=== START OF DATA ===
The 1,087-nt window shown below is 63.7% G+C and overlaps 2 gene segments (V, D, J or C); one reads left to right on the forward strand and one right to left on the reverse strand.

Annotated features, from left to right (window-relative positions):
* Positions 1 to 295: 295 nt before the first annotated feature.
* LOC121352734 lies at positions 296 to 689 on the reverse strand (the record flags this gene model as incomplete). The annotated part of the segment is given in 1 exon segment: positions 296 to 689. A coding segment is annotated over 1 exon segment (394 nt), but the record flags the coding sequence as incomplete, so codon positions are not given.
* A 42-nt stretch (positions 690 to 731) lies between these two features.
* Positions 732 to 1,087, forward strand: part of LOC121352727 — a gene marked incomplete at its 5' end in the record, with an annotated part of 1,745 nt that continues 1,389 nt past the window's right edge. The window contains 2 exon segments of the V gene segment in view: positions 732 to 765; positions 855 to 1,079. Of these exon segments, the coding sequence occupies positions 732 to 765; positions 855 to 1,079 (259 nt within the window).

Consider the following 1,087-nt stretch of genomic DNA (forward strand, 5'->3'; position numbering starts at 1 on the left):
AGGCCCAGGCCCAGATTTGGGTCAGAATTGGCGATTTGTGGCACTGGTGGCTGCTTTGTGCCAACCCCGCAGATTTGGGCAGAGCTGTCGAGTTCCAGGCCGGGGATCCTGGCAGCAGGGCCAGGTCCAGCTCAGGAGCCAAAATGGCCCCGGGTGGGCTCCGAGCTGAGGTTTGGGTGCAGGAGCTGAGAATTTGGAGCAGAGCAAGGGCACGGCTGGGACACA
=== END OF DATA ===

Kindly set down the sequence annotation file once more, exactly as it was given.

The 1,087-nt window shown below is 63.7% G+C and overlaps 2 gene segments (V, D, J or C); one reads left to right on the forward strand and one right to left on the reverse strand.

Annotated features, from left to right (window-relative positions):
* Positions 1 to 295: 295 nt before the first annotated feature.
* LOC121352734 lies at positions 296 to 689 on the reverse strand (the record flags this gene model as incomplete). The annotated part of the segment is given in 1 exon segment: positions 296 to 689. A coding segment is annotated over 1 exon segment (394 nt), but the record flags the coding sequence as incomplete, so codon positions are not given.
* A 42-nt stretch (positions 690 to 731) lies between these two features.
* Positions 732 to 1,087, forward strand: part of LOC121352727 — a gene marked incomplete at its 5' end in the record, with an annotated part of 1,745 nt that continues 1,389 nt past the window's right edge. The window contains 2 exon segments of the V gene segment in view: positions 732 to 765; positions 855 to 1,079. Of these exon segments, the coding sequence occupies positions 732 to 765; positions 855 to 1,079 (259 nt within the window).

Consider the following 1,087-nt stretch of genomic DNA (forward strand, 5'->3'; position numbering starts at 1 on the left):
AGGCCCAGGCCCAGATTTGGGTCAGAATTGGCGATTTGTGGCACTGGTGGCTGCTTTGTGCCAACCCCGCAGATTTGGGCAGAGCTGTCGAGTTCCAGGCCGGGGATCCTGGCAGCAGGGCCAGGTCCAGCTCAGGAGCCAAAATGGCCCCGGGTGGGCTCCGAGCTGAGGTTTGGGTGCAGGAGCTGAGAATTTGGAGCAGAGCAAGGGCACGGCTGGGACACA